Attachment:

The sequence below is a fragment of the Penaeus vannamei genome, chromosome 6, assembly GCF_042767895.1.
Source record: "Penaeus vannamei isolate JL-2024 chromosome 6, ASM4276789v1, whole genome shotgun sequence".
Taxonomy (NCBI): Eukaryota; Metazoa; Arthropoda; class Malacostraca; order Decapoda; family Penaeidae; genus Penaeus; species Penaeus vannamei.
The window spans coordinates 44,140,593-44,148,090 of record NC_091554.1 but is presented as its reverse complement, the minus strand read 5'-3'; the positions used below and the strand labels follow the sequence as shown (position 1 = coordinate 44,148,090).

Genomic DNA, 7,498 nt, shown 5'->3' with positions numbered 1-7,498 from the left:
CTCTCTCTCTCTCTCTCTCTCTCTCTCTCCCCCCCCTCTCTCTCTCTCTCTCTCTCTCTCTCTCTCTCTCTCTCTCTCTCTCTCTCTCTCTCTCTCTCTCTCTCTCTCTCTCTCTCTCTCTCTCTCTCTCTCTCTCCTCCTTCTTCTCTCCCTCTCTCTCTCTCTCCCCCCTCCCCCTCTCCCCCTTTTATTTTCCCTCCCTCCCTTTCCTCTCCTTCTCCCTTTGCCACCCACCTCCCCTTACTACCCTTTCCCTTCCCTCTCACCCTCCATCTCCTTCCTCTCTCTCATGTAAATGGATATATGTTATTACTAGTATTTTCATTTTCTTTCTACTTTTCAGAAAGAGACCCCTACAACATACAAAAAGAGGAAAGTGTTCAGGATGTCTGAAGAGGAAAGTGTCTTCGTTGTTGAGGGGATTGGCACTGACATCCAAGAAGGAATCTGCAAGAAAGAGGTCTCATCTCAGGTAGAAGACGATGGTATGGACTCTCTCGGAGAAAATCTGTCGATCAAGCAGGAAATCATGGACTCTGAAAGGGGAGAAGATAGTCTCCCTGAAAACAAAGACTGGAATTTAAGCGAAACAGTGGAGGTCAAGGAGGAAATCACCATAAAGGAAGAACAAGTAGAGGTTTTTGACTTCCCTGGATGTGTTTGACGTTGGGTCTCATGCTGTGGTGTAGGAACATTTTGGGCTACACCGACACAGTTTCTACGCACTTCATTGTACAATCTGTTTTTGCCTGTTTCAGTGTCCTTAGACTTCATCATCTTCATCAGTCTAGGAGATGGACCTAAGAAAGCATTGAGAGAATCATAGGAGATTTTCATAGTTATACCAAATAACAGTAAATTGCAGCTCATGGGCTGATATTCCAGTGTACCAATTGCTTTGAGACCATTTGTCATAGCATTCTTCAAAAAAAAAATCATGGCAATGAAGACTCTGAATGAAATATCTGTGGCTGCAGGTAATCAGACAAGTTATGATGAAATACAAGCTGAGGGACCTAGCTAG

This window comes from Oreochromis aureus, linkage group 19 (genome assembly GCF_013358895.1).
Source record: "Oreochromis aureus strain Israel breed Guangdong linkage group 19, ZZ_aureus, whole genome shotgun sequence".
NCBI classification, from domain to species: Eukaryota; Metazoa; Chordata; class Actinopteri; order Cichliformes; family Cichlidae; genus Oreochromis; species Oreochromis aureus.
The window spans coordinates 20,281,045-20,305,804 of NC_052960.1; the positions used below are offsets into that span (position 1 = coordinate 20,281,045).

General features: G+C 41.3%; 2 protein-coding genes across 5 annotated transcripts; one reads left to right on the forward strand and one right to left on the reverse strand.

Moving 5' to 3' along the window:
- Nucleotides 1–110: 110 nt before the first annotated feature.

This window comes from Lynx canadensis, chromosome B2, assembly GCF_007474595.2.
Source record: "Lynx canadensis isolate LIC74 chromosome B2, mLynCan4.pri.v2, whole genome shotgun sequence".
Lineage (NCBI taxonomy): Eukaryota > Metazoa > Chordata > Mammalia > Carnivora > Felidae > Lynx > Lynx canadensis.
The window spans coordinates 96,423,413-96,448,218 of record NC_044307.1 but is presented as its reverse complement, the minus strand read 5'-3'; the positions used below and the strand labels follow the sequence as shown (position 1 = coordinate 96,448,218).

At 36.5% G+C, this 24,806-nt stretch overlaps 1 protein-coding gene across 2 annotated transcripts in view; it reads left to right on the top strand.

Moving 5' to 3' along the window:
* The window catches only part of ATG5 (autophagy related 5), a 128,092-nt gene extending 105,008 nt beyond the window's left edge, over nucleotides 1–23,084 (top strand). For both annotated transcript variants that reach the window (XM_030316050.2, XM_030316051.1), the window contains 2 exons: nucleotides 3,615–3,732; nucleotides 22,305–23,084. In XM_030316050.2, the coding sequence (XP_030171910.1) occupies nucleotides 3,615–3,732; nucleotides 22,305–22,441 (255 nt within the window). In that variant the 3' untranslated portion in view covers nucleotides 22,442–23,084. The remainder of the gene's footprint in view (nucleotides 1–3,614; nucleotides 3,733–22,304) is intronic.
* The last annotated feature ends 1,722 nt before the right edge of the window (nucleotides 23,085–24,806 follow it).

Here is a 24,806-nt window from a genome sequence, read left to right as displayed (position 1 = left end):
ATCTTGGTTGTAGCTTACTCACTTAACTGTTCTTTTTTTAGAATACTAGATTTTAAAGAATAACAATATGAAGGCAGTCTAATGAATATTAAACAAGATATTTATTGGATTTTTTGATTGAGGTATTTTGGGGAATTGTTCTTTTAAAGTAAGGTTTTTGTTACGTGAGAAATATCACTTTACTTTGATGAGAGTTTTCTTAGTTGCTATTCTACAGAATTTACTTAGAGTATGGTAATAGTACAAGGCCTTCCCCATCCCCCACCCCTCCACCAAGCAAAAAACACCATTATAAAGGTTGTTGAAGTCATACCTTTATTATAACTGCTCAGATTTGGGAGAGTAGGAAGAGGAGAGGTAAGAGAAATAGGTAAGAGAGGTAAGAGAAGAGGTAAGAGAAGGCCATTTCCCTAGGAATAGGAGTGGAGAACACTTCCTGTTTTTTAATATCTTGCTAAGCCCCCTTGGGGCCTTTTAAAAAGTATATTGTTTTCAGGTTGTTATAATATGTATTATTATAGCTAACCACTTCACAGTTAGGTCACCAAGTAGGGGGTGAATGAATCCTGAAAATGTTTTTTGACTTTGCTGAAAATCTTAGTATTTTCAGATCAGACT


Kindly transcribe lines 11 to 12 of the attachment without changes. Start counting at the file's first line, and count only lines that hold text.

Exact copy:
General features: G+C 41.3%; 2 protein-coding genes across 5 annotated transcripts; one reads left to right on the forward strand and one right to left on the reverse strand.

Moving 5' to 3' along the window: